Justin Bieber is a charming kid. If that statement made you want to kill small furry animals in rage, you might want to get out now. I saw Never Say Never because I knew the review would attract more traffic to my blog than a review of Beyond the Game or Splice. I saw it in 3D and with an open mind. I walked in to that theater saying to myself that if this movie was bad, I’d say it without hesitation. I was going to be entirely honest with this movie because that’s what my friends would want me to do. Boy, did that come back to bite me in the ass. See, I said I’d be honest with this movie. But I never thought I’d like it. Look at the title, look back down here. I’m not going to make that joke.
But the young Mr. Bieber is a charming kid and a gifted performer. His songs are the kind of inoffensive pop music that filled the charts while Vietnam’s war anthems were busy being remembered by history. He has clean dance moves and a strong voice. Onstage, he’s a magnetic presence. He doesn’t just take all of the attention given to him, he works for it. And he earns it. It’s true that Justin isn’t the only person working for his fame. He might not be the person most directly responsible for it, his manager being the one to drive him from one coast of America to the other. But if Justin weren’t a driven, talented and passionate kid determined to make music his living, he wouldn’t be onstage singing. And I respect that.
Bieber started as a performer at a very young age. Born to a teen mother and raised as much by her as by his grandparents, southpaw JB demonstrated musical aptitude early. As in, when he banged on the chairs in his house, it was in time with the song on the radio. All of this was captured on the family’s camcorder. I’ve never questioned why a teen mother can afford a camcorder to record her admittedly cute son. The kid was adorable as a baby, as an eight year old, and was the kind of precocious schoolkid to play drums for the church band.
Bieber, as any southern Ontarian worth their salt knows, was born in Stratford, Ontario. I’ve been to Stratford, and I’ve seen productions in the Avon theater. When Bieber visits his old house while taking a break from his world tour, I know his house. I’ve seen a thousand of them walking distance from my front door and in every city in my region. It’s little things like this that remind us: no matter how much we’re indifferent to Bieber’s music or how much we may dislike the media machine thrusting him to multinational attention, Justin himself is just a regular kid. A regular kid who wants very much to make a living by singing, dancing and playing, but a regular kid nonetheless.
Interspersed with concert footage from his show at Madison Square Garden (the only parts of the movie filmed in 3D, so you pay a surcharge for a good half hour of footage) are interviews with friends, family members and his crew. Justin’s manager, Scooter Braun, is the standout here, in my eyes. In all the footage we see of him interacting with Bieber, he’s the one on the crew without a sense of humour. E.g., he’s the one to get Bieber to stop trying to drive a forklift. Yet, behind the scenes, in his interviews, you can see how he’s the one pushing and pushing and pushing to get Bieber into the spotlight. He believes in this kid as seriously as some people believe in god and has made a job of it.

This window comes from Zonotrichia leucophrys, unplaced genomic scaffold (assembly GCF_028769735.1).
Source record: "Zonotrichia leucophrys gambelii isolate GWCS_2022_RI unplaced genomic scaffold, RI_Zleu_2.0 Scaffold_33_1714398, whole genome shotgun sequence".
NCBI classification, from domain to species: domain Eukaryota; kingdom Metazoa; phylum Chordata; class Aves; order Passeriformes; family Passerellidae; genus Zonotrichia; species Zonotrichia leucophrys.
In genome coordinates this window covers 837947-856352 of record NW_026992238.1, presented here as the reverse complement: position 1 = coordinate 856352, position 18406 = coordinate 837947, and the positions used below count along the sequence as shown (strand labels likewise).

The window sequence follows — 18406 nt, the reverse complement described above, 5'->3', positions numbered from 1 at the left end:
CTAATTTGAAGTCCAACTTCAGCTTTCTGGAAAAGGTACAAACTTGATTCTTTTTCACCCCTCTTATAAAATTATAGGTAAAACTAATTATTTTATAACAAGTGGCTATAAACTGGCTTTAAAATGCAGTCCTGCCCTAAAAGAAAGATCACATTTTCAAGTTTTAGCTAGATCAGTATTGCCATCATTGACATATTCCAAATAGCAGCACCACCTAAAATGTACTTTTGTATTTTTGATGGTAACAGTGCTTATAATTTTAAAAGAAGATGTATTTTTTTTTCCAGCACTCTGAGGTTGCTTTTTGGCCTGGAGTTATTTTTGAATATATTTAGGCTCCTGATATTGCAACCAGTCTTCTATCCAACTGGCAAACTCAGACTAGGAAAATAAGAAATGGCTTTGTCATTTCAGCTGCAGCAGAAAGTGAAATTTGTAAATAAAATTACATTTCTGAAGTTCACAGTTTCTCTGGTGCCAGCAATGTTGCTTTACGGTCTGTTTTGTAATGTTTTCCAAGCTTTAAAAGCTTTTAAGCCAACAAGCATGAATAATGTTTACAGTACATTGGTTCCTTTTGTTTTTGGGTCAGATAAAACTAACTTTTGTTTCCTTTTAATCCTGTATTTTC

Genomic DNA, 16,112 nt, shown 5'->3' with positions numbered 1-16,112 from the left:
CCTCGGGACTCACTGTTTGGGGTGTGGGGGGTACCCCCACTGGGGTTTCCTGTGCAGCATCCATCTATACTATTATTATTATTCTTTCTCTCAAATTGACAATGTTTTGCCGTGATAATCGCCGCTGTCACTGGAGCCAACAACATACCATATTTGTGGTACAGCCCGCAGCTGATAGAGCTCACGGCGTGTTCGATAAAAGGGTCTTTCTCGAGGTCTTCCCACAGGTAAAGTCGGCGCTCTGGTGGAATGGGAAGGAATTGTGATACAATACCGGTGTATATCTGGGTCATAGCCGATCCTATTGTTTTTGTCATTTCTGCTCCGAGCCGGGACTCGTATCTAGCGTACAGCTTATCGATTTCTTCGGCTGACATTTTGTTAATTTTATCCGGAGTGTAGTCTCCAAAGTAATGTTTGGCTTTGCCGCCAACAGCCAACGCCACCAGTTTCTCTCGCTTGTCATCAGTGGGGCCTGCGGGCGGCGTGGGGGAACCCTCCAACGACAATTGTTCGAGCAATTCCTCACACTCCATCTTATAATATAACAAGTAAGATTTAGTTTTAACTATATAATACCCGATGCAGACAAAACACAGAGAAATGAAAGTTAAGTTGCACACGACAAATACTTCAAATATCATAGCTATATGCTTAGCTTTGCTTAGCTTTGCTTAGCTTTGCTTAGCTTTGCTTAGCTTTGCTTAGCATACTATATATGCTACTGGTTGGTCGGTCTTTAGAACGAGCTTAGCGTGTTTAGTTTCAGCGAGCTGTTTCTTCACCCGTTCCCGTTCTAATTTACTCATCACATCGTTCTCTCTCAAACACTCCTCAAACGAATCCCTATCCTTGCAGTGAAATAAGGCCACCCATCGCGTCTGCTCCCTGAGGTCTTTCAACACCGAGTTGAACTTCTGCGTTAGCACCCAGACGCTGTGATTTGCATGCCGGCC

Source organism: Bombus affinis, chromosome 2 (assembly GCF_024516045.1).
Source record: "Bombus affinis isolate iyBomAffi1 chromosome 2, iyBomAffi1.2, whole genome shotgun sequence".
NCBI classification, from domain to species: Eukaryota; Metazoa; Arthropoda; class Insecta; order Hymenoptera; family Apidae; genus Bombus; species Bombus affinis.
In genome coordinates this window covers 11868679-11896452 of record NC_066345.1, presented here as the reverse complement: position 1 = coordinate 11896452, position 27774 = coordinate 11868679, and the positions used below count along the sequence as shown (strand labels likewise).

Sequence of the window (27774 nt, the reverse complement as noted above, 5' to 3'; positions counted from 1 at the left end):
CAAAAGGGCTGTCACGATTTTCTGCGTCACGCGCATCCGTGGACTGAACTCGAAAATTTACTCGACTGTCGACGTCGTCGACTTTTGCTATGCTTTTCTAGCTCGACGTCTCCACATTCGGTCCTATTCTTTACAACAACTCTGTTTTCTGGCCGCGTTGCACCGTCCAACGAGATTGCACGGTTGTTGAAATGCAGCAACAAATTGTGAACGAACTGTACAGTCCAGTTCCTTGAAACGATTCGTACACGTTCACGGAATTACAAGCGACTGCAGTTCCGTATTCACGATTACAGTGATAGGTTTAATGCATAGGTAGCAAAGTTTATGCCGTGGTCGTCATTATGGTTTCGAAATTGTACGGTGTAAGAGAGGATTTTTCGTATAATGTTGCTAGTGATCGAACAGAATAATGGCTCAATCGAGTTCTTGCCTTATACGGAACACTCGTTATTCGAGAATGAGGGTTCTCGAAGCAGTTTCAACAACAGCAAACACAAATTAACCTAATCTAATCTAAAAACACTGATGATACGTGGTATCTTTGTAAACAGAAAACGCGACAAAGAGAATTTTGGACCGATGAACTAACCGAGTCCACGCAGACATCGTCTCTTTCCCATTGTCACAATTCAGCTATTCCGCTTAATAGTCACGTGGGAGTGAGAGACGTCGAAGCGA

Clips from YouTube are also spread evenly throughout the feature. You can see the development in Bieber as an artist–both from him and from the team assigned to him–in the contrast between these and his MSG performance. It’s the most telling that every time Justin Bieber had an acoustic guitar in his hands offstage and without handlers, I found him an infinitely more engaging and interesting performer. The songs were still lite-pap, designed to be as inoffensive as possible, but without the painfully R&B/disco production, Bieber can be a raw and honest performer. Let’s not forget, this current teen sensation is the son of a teen mother and got his start by busking. Sure, almost immediately, he was swept up by the publicity machine, but he comes by his talent honestly, through work.
There are, of course, the requisite celebrity appearances and guest performances during his concert. Boys II Men provide backing vocals on “U Smile” (typing that song title just gave me cavities), Miley Cyrus does a short duet with Bieber on a love song toward the end (Bieber wants to, but you can tell Miley’s friendzoning him, like OMG) and Chris “Ludacris” “Burnin’ Bridges” provides his guest verse on “Baby”. I should ask now, when did Ludacris or Snoop Dogg become family friendly entertainers? Am I missing a memo here, or is the same nation that won’t allow PG rated sex in video games also telling me with a straight face that Snoop Dogg and Ludacris are musicians they want their young girls to listen to?
It’s hard not to make some big philosophical point out of this movie. In fact, it’s impossible, and tomorrow I’m publishing an article defending its score here. For now, I’ll say that Justin Bieber is a charming kid, a gifted performer and a talented multi-instrumentalist. This kid has the tools available to him and the fanbase necessary to record an entire album by himself in his bedroom and have it sell millions. At the moment, he’s locked into the machine of child stars and early fame. There are two notable performers to come out of that world: Michael Jackson and Justin Timberlake. I’m hoping we have another JT on our hands–not another MJ. THREE AND A HALF STARS